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Papal document prompts discernment on traditional Latin Mass

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Priests at Sacred Heart of Jesus Church in Winchester celebrate Mass in the extraordinary form every Sunday. Father Bjorn Lundberg, pastor, said he began celebrating the traditional Latin Mass after parishioners requested it. Now he, his parishioners and other devotees of this ancient form of the liturgy around the country are watching with anticipation as their bishops respond to new direction from the Vatican regarding the extraordinary form of the Mass. 

Acting for the good of the unity of the Catholic Church, Pope Francis explained in his apostolic letter, "Traditionis Custodes" ("Guardians of the Tradition") July 16, that he restored limits on the celebration of the extraordinary form, or traditional Latin Mass. 

The motu proprio, or papal decree, restores the obligation of priests to have their bishop's permission to celebrate the Mass using the pre-Vatican II Roman Missal and instructs bishops not to establish any new groups or parishes in their dioceses devoted to the traditional Latin Mass. Going forward, bishops will consult with the Holy See before granting authorization to a newly ordained priest to celebrate the Mass in the extraordinary form.

The document said the pope's decision came about after the Congregation for the Doctrine of the Faith surveyed bishops throughout the world last year about their experiences with those who celebrate and attend Mass in the extraordinary form. "Traditionis Custodes" noted that bishops who give permission to continue celebrating Mass in the extraordinary form must “determine that these groups do not deny the validity and the legitimacy of the liturgical reform, dictated by Vatican Council II and the Magisterium of the Supreme Pontiffs.”

Bishop Michael F. Burbidge has said that, while he deliberates on the pope’s announcement, traditional Latin Masses may continue. “In prayer and obedience, I am reflecting on the motu proprio issued by Pope Francis and discerning how best to implement the changes,” he said July 18. “As permitted by the motu proprio, I intend to allow Masses in the extraordinary form to continue in the Diocese of Arlington.”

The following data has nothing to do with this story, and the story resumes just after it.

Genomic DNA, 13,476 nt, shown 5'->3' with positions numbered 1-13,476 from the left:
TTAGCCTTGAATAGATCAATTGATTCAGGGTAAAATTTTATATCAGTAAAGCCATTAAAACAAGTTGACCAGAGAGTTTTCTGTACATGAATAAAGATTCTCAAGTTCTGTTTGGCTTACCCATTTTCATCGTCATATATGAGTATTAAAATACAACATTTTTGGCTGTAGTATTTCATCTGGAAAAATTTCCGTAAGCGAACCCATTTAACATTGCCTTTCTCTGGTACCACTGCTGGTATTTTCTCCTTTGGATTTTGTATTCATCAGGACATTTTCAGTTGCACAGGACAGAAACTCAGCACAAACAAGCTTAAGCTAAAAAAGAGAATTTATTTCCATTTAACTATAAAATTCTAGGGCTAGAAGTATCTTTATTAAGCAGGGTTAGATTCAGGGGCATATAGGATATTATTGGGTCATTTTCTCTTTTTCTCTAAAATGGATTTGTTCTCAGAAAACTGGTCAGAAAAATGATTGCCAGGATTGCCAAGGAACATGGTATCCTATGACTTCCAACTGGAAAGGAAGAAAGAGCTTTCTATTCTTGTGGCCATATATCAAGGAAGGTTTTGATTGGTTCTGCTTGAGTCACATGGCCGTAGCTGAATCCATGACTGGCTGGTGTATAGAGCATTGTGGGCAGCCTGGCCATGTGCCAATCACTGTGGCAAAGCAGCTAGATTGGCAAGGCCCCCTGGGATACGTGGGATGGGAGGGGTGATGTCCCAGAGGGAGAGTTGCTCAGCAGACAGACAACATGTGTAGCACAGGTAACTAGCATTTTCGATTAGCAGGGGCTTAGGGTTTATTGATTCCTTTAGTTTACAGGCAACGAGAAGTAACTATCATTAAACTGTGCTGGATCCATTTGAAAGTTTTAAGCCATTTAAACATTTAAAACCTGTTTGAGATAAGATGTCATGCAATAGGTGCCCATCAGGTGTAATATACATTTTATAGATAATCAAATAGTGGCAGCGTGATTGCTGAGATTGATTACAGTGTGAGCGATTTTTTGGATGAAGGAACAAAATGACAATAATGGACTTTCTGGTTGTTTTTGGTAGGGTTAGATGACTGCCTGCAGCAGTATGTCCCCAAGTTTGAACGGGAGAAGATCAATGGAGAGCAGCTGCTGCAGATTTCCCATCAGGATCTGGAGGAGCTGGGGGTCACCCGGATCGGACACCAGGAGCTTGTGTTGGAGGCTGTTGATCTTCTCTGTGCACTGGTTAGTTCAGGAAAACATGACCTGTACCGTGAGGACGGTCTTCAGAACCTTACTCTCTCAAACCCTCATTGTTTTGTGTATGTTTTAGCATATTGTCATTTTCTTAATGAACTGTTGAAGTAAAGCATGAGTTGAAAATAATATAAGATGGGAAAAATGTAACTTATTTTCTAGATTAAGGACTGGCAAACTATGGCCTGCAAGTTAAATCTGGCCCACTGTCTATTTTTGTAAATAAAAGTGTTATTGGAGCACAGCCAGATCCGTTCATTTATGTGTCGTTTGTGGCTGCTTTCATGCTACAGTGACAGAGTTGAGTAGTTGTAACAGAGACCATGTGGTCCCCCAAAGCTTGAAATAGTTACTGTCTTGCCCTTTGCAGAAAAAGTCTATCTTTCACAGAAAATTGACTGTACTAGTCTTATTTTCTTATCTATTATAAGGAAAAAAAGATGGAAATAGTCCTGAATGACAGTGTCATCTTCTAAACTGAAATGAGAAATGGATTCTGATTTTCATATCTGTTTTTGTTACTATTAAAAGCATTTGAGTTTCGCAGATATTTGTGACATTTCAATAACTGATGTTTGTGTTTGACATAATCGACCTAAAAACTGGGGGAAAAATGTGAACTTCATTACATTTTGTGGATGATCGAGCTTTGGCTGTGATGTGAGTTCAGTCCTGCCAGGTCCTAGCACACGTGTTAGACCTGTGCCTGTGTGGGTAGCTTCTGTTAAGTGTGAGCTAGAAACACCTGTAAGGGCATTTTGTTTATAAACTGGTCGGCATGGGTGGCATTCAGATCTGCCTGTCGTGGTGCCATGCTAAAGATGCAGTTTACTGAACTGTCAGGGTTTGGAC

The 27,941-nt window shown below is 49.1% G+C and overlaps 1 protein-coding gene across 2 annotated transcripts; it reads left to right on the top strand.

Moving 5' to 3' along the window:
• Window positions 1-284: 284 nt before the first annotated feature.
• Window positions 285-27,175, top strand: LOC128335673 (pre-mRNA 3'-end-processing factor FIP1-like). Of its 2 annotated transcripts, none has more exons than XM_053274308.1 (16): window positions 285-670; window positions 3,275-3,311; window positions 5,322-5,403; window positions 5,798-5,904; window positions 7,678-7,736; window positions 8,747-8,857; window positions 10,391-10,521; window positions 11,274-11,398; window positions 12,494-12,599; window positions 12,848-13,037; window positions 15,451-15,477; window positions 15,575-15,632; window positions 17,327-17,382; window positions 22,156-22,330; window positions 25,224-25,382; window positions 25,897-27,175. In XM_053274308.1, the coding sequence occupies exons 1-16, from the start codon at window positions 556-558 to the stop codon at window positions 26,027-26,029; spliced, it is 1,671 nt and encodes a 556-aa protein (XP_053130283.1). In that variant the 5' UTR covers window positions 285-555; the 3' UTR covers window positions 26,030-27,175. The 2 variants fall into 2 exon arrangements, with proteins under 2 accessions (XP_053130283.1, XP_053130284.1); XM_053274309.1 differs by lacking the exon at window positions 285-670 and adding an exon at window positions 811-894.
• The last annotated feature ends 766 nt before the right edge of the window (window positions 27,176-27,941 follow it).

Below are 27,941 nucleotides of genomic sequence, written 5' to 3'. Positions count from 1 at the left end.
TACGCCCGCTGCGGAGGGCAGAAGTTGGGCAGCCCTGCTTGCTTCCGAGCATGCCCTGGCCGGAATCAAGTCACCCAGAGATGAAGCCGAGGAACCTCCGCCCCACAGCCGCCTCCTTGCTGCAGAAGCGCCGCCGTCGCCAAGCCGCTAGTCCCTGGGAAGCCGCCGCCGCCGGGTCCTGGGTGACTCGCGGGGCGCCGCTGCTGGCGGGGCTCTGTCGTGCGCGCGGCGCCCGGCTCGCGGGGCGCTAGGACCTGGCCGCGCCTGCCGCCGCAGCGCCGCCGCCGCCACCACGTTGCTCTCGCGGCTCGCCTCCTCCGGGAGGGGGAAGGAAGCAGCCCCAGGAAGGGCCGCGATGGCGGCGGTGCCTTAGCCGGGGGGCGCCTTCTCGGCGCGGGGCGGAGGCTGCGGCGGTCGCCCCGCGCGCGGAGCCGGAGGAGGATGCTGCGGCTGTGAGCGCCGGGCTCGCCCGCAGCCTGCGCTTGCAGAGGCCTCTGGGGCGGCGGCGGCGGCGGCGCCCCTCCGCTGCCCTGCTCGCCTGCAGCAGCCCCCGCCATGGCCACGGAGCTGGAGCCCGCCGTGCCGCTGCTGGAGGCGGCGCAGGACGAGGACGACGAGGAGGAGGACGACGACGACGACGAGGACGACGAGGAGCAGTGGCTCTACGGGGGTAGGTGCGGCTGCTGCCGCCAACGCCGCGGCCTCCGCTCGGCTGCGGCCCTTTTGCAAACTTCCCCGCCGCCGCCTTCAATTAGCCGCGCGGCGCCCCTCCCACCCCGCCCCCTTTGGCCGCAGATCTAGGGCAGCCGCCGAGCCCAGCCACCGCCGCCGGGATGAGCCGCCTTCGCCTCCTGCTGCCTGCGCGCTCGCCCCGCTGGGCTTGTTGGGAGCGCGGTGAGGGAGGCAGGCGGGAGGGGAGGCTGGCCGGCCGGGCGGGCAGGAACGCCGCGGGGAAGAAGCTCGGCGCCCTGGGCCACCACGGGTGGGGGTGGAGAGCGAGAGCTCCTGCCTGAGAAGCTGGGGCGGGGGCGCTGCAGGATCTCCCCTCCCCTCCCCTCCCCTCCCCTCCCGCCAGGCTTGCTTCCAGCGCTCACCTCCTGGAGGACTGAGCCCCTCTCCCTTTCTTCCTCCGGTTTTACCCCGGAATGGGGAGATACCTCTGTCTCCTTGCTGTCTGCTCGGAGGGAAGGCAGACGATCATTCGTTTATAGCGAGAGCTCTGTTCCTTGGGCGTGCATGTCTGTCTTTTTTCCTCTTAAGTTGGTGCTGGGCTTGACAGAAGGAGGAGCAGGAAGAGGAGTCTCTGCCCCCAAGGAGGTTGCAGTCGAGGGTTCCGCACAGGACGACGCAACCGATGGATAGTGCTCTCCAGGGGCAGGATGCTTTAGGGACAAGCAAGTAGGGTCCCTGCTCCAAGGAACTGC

The region’s other bishops made similar announcements. In a July 19 statement, Baltimore Archbishop William E. Lori said that further study by individual bishops and the USCCB "will help determine how these norms apply here in the Archdiocese of Baltimore. In the meantime, the current practice will continue and going forward every effort will be made to meet the pastoral needs of those who frequent Holy Mass in the extraordinary form."

Father Lundberg understands that the church made major liturgical changes after Vatican II because many people were unable to connect to the traditional Latin Mass. 

“The Holy Father speaks of the desire for unity and just like the bishop works for that unity in the diocese with all these different rich communities and all these different needs, whether it’s serving the poor or evangelizing or running schools, he wants to provide generously for everybody,” said Father Lundberg. 

“(Bishop Burbidge) is trying to understand how to meet the needs of the church in harmony with the universal vision of the pope. But he recognizes, too, that the experience in our diocese (with those who attend Mass in the extraordinary form) has been pretty positive,” he said. Those who attend traditional Latin Mass are “not separate communities, they’re part of our parish life.” 

The extraordinary form of the Mass was the primary liturgy in use for hundreds of years. It is sometimes called the Tridentine Mass because it was established as the standard Latin rite liturgy after the Council of Trent in the 1500s. 

Throughout the years, minor changes were made to the liturgy, such as in 1962 when Pope John XXIII inserted the name of St. Joseph in the Eucharistic prayer. However, after the Second Vatican Council called for the liturgy to be adapted to the needs of the time, in 1970 Pope Paul VI issued a new form of the Mass, now referred to as the ordinary form of the Mass or the novus ordo, meaning new order. Though the novus ordo is usually celebrated in the vernacular, it also can be celebrated in Latin. 

Pope Benedict XVI said that while the novus ordo is the ordinary expression of the Mass, he allowed any priest to celebrate the traditional Latin Mass without permission from the pope or his bishop. Groups of parishioners who prefer attending Mass in the extraordinary form could ask their pastor to celebrate it. 

In a July 16 letter to bishops accompanying his motu proprio, Pope Francis said that Pope Benedict XVI’s desire to ensure unity has “often been seriously disregarded,” and the concessions offered with largesse have instead been “exploited to widen the gaps, reinforce the divergences, and encourage disagreements that injure the Church, block her path, and expose her to the peril of division.” 

Priests in the Diocese of Arlington celebrate the extraordinary form regularly in about 14 diocesan churches. Some others celebrate the novus ordo in Latin. A traditional Latin Mass often has Gregorian chant and readings in Latin. In the extraordinary form the priest-celebrant offers Mass “ad orientem,” facing the same direction as the congregation. 

Father Lundberg conveyed Bishop Burbidge’s request that people pray that God gives him wisdom during this time and that together, with God’s grace, the faithful of the Diocese will be strengthened in unity through Jesus Christ. “Turn to the Blessed Mother and ask her to guide him and take care of him as he serves everybody.”

Catholic News Service contributed to this article.

© Arlington Catholic Herald 2021